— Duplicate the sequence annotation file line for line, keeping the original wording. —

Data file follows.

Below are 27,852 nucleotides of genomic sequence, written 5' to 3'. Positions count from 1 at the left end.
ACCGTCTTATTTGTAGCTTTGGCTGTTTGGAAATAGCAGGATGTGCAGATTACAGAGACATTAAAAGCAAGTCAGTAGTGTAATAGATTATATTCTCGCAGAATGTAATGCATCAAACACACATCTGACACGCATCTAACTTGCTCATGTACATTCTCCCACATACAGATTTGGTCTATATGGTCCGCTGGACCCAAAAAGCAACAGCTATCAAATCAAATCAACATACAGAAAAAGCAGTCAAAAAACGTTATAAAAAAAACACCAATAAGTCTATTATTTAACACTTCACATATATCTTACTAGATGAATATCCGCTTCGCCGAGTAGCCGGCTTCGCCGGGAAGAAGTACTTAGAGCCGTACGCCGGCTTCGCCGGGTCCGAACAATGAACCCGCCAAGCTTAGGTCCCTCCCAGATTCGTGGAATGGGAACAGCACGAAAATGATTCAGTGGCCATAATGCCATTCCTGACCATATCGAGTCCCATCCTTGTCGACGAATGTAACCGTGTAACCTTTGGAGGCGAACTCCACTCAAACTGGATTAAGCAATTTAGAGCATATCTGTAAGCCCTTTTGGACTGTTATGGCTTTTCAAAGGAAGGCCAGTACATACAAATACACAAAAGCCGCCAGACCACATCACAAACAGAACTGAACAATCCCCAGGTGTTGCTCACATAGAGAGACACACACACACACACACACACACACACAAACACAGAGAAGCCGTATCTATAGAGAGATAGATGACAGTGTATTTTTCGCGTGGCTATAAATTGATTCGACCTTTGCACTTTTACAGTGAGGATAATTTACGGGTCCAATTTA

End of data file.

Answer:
Below are 27,852 nucleotides of genomic sequence, written 5' to 3'. Positions count from 1 at the left end.
ACCGTCTTATTTGTAGCTTTGGCTGTTTGGAAATAGCAGGATGTGCAGATTACAGAGACATTAAAAGCAAGTCAGTAGTGTAATAGATTATATTCTCGCAGAATGTAATGCATCAAACACACATCTGACACGCATCTAACTTGCTCATGTACATTCTCCCACATACAGATTTGGTCTATATGGTCCGCTGGACCCAAAAAGCAACAGCTATCAAATCAAATCAACATACAGAAAAAGCAGTCAAAAAACGTTATAAAAAAAACACCAATAAGTCTATTATTTAACACTTCACATATATCTTACTAGATGAATATCCGCTTCGCCGAGTAGCCGGCTTCGCCGGGAAGAAGTACTTAGAGCCGTACGCCGGCTTCGCCGGGTCCGAACAATGAACCCGCCAAGCTTAGGTCCCTCCCAGATTCGTGGAATGGGAACAGCACGAAAATGATTCAGTGGCCATAATGCCATTCCTGACCATATCGAGTCCCATCCTTGTCGACGAATGTAACCGTGTAACCTTTGGAGGCGAACTCCACTCAAACTGGATTAAGCAATTTAGAGCATATCTGTAAGCCCTTTTGGACTGTTATGGCTTTTCAAAGGAAGGCCAGTACATACAAATACACAAAAGCCGCCAGACCACATCACAAACAGAACTGAACAATCCCCAGGTGTTGCTCACATAGAGAGACACACACACACACACACACACACACACAAACACAGAGAAGCCGTATCTATAGAGAGATAGATGACAGTGTATTTTTCGCGTGGCTATAAATTGATTCGACCTTTGCACTTTTACAGTGAGGATAATTTACGGGTCCAATTTA